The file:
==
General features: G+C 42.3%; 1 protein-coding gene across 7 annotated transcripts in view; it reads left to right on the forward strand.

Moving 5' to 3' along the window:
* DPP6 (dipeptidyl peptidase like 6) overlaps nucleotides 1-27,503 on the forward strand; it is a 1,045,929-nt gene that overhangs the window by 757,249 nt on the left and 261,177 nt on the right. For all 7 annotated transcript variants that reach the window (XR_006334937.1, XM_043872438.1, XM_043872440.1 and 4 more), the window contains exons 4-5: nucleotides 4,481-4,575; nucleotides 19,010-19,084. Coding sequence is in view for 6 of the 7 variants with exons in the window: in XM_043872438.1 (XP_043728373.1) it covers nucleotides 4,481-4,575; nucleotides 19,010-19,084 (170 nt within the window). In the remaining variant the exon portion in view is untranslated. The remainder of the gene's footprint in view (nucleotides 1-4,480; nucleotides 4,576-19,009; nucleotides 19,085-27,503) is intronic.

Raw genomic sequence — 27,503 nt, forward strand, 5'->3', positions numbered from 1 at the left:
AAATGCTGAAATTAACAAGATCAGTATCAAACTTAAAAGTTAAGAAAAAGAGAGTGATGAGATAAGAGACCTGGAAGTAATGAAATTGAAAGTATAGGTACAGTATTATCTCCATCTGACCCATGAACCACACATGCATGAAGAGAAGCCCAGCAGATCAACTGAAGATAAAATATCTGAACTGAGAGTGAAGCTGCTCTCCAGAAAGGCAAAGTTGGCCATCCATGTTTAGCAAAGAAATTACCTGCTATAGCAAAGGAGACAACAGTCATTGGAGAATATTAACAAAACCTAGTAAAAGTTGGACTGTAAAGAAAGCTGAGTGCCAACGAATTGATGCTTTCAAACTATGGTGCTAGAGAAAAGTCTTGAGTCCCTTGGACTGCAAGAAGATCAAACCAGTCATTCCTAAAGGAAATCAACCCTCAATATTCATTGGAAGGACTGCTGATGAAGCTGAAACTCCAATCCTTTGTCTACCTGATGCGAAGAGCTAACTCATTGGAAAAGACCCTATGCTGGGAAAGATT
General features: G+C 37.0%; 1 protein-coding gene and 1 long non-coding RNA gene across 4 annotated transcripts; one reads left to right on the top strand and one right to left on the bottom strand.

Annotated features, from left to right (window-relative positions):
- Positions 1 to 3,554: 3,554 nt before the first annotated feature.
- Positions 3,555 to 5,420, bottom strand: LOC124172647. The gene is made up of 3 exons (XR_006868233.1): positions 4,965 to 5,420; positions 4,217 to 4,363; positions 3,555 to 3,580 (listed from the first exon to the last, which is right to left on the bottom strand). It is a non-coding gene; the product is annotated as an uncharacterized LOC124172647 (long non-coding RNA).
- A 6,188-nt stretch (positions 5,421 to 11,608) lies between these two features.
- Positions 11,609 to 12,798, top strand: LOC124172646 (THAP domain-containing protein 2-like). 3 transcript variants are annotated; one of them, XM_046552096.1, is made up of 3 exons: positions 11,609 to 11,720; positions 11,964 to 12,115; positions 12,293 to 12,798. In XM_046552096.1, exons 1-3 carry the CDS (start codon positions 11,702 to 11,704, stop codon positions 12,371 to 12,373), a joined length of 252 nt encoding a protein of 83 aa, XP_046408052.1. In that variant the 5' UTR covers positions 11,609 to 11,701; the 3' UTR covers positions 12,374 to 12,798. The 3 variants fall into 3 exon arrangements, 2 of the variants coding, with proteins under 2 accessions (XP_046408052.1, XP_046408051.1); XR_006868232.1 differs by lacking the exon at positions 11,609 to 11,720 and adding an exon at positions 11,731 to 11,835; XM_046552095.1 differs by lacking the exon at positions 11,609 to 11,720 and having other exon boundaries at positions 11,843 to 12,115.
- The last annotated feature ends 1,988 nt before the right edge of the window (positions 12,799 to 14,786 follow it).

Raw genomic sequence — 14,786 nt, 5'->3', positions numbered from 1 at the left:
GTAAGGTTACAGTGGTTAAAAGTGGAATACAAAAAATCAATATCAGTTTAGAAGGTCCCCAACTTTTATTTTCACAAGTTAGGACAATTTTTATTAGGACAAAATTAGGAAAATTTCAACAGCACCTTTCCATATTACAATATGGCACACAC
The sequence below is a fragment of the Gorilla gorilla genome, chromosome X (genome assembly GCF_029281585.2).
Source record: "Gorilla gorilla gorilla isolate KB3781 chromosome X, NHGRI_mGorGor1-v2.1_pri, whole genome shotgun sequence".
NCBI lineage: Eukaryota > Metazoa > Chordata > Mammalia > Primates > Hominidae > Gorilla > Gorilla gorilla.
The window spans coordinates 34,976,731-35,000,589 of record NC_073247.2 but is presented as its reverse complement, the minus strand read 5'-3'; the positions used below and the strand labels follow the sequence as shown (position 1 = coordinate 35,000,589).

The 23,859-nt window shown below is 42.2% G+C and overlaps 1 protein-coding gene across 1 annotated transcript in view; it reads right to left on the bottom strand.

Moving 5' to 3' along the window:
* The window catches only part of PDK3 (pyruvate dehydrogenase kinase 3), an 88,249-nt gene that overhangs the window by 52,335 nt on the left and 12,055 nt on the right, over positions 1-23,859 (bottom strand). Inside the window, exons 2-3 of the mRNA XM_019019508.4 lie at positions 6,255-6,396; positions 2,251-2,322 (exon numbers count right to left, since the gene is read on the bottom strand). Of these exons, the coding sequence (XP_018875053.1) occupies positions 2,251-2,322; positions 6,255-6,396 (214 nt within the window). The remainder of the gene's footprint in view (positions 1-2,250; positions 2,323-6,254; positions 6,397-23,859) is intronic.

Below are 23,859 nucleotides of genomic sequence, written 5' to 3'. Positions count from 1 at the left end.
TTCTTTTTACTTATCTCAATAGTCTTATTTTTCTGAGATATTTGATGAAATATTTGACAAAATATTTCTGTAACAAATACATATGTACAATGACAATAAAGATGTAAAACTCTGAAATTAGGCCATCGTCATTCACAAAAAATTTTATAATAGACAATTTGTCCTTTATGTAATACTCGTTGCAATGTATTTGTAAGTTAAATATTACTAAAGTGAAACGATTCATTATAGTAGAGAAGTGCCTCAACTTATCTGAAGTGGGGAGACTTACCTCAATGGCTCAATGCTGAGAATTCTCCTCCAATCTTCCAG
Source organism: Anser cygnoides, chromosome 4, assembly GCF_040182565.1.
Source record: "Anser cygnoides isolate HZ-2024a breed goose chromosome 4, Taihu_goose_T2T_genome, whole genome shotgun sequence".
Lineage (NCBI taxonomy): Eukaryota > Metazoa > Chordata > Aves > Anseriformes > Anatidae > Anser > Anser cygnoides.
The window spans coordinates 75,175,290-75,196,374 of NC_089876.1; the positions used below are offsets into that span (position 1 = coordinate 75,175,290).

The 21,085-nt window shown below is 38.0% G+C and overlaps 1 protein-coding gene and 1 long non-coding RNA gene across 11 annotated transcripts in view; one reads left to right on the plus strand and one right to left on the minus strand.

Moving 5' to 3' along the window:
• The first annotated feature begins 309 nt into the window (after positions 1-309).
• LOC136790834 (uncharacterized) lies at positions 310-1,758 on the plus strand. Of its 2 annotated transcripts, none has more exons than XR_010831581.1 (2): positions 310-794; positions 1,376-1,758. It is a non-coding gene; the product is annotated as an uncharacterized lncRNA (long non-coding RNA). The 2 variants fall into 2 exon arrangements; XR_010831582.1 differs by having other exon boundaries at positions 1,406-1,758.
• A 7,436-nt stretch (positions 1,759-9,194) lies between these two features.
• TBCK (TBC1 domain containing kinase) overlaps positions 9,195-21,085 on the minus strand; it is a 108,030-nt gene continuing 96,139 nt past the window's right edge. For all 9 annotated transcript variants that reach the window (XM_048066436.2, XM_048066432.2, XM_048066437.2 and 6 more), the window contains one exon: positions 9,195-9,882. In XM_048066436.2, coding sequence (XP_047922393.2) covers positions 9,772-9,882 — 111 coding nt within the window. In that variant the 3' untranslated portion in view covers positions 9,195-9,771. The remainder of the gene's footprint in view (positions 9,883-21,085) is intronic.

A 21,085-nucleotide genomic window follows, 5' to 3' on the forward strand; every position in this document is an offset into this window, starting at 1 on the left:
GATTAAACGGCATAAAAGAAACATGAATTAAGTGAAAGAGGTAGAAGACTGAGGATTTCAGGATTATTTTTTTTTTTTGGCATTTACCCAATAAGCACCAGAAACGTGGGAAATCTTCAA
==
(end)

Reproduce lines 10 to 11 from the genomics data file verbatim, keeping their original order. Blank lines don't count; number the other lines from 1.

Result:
- A 6,188-nt stretch (positions 5,421 to 11,608) lies between these two features.
- Positions 11,609 to 12,798, top strand: LOC124172646 (THAP domain-containing protein 2-like). 3 transcript variants are annotated; one of them, XM_046552096.1, is made up of 3 exons: positions 11,609 to 11,720; positions 11,964 to 12,115; positions 12,293 to 12,798. In XM_046552096.1, exons 1-3 carry the CDS (start codon positions 11,702 to 11,704, stop codon positions 12,371 to 12,373), a joined length of 252 nt encoding a protein of 83 aa, XP_046408052.1. In that variant the 5' UTR covers positions 11,609 to 11,701; the 3' UTR covers positions 12,374 to 12,798. The 3 variants fall into 3 exon arrangements, 2 of the variants coding, with proteins under 2 accessions (XP_046408052.1, XP_046408051.1); XR_006868232.1 differs by lacking the exon at positions 11,609 to 11,720 and adding an exon at positions 11,731 to 11,835; XM_046552095.1 differs by lacking the exon at positions 11,609 to 11,720 and having other exon boundaries at positions 11,843 to 12,115.